The series of methyl halides, CH(3)X (X = F, Cl, Br, and I), is prototypic for demonstrating the s.c. normal halogen dependence of light-atom nuclear magnetic resonance shielding constants in the presence of halogen atoms of varying electronegativity. We report a systematic experimental and first-principles theoretical study of the (13)C and (1)H shielding tensors in this series. The experimental shielding constants were obtained from gas-phase NMR experiments and the anisotropies were determined using liquid crystal NMR spectroscopy. After taking into account rovibrational effects and solute-solvent interactions, this provided the currently best experimental estimates for the full shielding tensors. Quantum chemical calculations were carried out at ab initio and density functional theory levels, involving relativistic corrections taken into account at the leading-order Breit-Pauli perturbation level. Anharmonic and harmonic vibrational corrections were performed. The main trends of the shielding constants and anisotropies of the nearby light (13)C and (1)H nuclei as functions of the halogen mass, were confirmed to be mainly due to relativistic spin-orbit effects. For carbon, also the scalar relativistic effects are important for quantitative results. Thermal averaging at 300 K decreases the magnitude of all the parameters but exhibits partial cancellation between the nonrelativistic and smaller relativistic rovibrational averages. For the shielding anisotropy, the relativistic terms add to the negative rovibrational effect. Overall, the current experimental and theoretical results are in excellent agreement for all the shielding parameters, setting a standard for further investigations of normal halogen dependence.
Sensitivity enhancement of several orders of magnitude provided by combining parahydrogen‐induced polarization (PHIP) and remote‐detection (RD) NMR techniques enables gas‐flow visualization in microfluidic devices (see scheme). A 7700‐fold reduction in the imaging time compared to the current state‐of‐the‐art is achieved, and it can also be used to significantly improve the spatial resolution in such experiments.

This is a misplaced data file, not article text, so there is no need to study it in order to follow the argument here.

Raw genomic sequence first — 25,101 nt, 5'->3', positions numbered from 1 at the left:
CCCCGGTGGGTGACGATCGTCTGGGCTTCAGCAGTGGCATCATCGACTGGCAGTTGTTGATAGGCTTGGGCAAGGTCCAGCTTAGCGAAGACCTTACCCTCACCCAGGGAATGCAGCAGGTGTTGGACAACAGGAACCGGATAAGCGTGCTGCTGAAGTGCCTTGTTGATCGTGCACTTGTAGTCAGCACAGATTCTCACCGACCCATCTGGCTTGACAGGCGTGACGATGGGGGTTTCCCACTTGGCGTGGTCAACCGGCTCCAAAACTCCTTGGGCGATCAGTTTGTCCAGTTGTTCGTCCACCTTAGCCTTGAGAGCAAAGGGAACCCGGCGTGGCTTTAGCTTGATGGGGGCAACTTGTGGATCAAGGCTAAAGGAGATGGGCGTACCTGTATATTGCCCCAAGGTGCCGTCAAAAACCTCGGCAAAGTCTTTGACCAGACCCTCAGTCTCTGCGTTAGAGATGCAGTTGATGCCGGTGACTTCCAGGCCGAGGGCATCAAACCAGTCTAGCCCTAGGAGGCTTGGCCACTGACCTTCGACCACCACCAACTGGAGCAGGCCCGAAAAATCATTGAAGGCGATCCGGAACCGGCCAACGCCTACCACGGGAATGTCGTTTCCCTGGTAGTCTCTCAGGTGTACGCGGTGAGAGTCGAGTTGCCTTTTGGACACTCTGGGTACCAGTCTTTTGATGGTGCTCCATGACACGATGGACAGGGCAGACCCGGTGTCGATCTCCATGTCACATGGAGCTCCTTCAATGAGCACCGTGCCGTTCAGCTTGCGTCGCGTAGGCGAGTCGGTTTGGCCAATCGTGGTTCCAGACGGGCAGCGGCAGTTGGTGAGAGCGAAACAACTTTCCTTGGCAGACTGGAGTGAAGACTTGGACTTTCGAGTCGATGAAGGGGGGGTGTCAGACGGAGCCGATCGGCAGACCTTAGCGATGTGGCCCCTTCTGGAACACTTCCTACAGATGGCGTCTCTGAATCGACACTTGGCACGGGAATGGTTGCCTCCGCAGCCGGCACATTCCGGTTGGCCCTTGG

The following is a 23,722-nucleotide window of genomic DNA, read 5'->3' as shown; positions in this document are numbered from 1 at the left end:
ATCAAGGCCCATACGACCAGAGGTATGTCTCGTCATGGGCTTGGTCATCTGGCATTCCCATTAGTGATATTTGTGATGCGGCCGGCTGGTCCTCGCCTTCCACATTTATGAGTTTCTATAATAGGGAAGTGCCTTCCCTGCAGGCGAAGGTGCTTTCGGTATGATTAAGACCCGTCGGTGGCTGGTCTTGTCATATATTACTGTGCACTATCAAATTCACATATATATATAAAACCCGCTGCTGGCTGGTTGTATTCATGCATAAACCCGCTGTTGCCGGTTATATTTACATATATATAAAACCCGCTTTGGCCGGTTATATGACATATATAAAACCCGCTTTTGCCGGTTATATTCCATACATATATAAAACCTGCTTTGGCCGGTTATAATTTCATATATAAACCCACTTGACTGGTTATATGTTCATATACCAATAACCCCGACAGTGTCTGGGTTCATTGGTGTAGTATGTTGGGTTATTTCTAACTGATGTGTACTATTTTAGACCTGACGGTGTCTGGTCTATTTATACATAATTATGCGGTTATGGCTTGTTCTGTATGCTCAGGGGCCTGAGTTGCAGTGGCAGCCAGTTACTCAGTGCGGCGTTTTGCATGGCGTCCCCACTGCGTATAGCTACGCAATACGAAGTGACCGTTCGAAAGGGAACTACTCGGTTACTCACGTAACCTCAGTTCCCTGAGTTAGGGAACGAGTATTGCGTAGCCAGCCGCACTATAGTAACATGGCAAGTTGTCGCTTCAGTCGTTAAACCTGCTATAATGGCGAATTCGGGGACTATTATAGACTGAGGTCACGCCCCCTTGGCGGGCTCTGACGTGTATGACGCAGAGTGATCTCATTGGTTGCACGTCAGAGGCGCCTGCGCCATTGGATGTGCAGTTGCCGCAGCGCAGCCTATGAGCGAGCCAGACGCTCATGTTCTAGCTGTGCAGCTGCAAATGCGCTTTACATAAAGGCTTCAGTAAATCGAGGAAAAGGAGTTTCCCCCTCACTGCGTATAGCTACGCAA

Thermal modification is an environment friendly method for increasing the lifetime and usability of timber products. In our previous work (J. Phys. Chem. B 2009, 113, 1080, we introduced a pulsed-field-gradient stimulated-echo (PGSTE) NMR based method that enables determining the highly anisotropic size distribution of voids (pores) inside wood cell structures in three orthogonal directions. Here, we demonstrate that the method can be used to quantify the effect of thermal modification on the pore dimensions in Pinus sylVestris pine wood. The results show that the modification decreases the dimensions of lumens inside tracheid cells both in the longitudinal and two transverse directions. However, the relative decrease becomes smaller at the highest modification temperature, implying partial destruction of the cell wall structure. The decrease is larger in the radial direction than in the tangential direction at all the modification temperatures.
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